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After Turkey’s Election: The Economy Remains President Erdogan's Biggest Challenge


Executive Summary

  • After securing a parliamentary majority on May 14 together with his ultranationalist and Islamist allies, Turkey’s incumbent Recep Tayyip Erdogan has also won a third presidential term in the runoff elections on May 28.

  • Fears of contested election results and a prolonged period of social unrest and political violence dissipated as the opposition conceded quickly and Western leaders congratulated Erdogan without delay.

  • Turkey’s fragile economy, resulting mainly from Erdogan’s unorthodox economic policies and deficit spending, remains the biggest challenge at home and abroad as the president comes under pressure to implement austerity measures.

Implications for International Business

  • Firms can once again consider Turkey for nearshoring opportunities, as the risk of prolonged social and political instability has abated – for now.

  • The country’s depleted net foreign reserves, looming capital controls, and lack of a viable plan to return to sound economic policies, in turn, remain deterring factors.



State of Play Erdogan secures his third presidential term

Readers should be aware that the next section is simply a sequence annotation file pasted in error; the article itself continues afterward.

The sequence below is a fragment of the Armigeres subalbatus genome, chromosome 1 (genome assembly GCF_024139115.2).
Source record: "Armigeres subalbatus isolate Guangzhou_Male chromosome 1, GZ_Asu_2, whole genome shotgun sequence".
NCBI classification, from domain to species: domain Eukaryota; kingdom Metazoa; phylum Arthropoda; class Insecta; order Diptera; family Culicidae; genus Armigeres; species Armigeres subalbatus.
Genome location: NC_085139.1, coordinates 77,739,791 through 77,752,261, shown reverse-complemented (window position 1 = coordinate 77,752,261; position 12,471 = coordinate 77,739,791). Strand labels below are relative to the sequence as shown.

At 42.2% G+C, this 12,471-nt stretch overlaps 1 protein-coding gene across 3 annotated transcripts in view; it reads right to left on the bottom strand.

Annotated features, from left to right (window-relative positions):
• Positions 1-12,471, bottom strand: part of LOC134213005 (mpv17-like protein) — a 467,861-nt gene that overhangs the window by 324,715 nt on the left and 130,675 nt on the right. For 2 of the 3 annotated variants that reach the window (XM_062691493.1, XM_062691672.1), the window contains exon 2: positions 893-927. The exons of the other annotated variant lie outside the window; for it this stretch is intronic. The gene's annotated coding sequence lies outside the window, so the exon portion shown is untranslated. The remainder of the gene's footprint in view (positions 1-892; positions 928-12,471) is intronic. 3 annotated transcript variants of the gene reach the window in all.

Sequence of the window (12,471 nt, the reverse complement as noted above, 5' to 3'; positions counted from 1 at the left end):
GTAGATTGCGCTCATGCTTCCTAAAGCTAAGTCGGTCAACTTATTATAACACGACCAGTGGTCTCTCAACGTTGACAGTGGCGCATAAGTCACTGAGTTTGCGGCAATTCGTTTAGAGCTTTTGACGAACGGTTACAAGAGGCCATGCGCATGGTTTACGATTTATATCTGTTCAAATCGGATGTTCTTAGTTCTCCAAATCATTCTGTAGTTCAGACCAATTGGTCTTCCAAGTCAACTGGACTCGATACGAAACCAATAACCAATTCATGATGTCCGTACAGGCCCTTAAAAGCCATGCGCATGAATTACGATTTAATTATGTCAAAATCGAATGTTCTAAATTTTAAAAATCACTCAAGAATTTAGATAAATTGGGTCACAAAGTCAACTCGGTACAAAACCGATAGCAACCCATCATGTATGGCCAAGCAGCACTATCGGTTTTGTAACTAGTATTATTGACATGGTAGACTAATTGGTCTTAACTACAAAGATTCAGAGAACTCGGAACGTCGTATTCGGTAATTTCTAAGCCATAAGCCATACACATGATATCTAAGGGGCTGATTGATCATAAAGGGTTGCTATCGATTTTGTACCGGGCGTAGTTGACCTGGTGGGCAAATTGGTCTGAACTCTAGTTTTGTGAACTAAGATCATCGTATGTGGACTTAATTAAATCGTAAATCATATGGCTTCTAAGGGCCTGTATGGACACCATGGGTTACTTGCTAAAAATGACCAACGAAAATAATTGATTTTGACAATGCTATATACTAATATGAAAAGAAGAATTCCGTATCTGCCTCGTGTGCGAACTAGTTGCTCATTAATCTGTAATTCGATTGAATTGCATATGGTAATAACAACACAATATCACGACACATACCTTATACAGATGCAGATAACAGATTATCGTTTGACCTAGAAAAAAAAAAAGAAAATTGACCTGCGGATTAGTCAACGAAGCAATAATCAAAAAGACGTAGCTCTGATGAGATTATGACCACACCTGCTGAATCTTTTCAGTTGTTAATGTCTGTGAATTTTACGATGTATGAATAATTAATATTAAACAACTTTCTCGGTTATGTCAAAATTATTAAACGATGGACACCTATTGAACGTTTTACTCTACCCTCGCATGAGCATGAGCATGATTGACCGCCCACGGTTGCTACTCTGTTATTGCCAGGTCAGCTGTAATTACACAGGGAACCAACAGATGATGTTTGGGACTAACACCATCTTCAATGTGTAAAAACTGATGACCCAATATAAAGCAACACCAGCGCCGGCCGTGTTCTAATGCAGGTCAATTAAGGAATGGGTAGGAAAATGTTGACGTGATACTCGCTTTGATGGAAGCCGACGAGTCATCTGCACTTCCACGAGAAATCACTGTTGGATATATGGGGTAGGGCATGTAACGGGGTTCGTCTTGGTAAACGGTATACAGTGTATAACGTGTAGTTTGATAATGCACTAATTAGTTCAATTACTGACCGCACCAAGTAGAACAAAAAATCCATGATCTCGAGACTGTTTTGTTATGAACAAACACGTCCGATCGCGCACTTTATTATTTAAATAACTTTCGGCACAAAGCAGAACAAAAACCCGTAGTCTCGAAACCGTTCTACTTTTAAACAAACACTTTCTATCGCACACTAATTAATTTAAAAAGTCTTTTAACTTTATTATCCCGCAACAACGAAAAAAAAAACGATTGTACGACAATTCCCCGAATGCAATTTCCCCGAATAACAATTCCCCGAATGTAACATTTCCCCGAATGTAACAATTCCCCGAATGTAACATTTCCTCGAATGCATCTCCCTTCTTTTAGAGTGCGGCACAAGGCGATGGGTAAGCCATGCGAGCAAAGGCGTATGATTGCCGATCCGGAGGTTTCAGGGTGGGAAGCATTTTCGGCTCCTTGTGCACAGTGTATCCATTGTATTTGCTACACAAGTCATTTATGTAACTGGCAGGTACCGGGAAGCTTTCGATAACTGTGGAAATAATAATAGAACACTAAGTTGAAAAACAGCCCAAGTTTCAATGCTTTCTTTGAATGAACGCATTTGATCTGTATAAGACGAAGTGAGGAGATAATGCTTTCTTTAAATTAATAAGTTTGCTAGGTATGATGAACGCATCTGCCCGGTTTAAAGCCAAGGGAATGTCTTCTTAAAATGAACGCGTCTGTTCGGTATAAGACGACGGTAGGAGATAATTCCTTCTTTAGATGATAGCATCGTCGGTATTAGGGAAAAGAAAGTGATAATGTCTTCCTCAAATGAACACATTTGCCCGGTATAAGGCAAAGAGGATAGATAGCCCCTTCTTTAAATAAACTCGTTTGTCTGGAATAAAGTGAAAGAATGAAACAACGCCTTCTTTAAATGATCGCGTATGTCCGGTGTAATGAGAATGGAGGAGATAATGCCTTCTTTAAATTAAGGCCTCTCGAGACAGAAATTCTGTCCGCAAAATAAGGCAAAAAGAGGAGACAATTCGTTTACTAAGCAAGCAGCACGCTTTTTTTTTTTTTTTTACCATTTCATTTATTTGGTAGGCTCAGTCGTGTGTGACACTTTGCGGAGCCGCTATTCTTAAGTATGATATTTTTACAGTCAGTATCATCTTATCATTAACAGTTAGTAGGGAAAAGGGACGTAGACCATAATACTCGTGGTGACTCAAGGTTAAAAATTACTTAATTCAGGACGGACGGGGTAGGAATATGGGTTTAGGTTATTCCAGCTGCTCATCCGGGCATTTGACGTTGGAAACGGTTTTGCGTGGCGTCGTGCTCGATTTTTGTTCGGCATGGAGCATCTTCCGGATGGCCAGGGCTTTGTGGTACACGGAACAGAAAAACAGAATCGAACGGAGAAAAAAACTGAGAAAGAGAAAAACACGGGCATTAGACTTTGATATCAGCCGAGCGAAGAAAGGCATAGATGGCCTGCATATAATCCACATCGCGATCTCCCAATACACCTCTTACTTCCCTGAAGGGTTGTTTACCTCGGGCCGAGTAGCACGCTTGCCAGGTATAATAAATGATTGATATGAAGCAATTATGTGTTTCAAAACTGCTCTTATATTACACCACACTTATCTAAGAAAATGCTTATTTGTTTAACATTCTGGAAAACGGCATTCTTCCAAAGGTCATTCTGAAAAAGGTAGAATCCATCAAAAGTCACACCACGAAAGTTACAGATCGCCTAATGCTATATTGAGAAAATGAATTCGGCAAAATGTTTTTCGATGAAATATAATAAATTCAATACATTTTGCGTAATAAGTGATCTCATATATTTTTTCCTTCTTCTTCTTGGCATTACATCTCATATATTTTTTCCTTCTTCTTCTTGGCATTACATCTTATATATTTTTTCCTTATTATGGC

Despite expectations at home and abroad that Turkey’s dismal economic conditions and cost of living crisis would deny him a third presidential term, Erdogan on May 28 received 52 percent of the votes. The country’s first-ever presidential runoff came two weeks after his coalition of conservative, Islamist, and ultranationalist parties secured a parliamentary majority. Voter turnout of 87 and 84 percent, respectively, in the two rounds as well as his opponent’s immediate concession and quick congratulatory messages from Western leaders dissipated widespread fears of a prolonged period of social unrest and political violence. Nevertheless, the likelihood that the rule of law and democratic standards will erode further spooks markets, as evidenced by the downturn in the Istanbul stock exchange and devaluation of the Turkish lira following Erdogan’s first round victory. Having further consolidated his one-man rule, Erdogan now faces mounting economic challenges. These are mostly his own making, such as by lowering interest rates in the face of rising inflation and compounded by out-of-control deficit spending during the campaign period. Since the president has his eyes on regaining the opposition-held Ankara, Antalya, and Istanbul mayoralties in the March 2024 municipal elections, Erdogan is likely to continue to print liras to boost credits and thereby demand, and with it, hyperinflation. On foreign policy, a politically confident but economically shaken strongman Erdogan will double down on his transactional brinkmanship with Western allies, aiming to extract maximum concessions for example in exchange for unblocking Sweden’s path to NATO, facilitating an extension of the Russian-Ukrainian grain deal, and the EU-Turkey deal on Syrian refugees.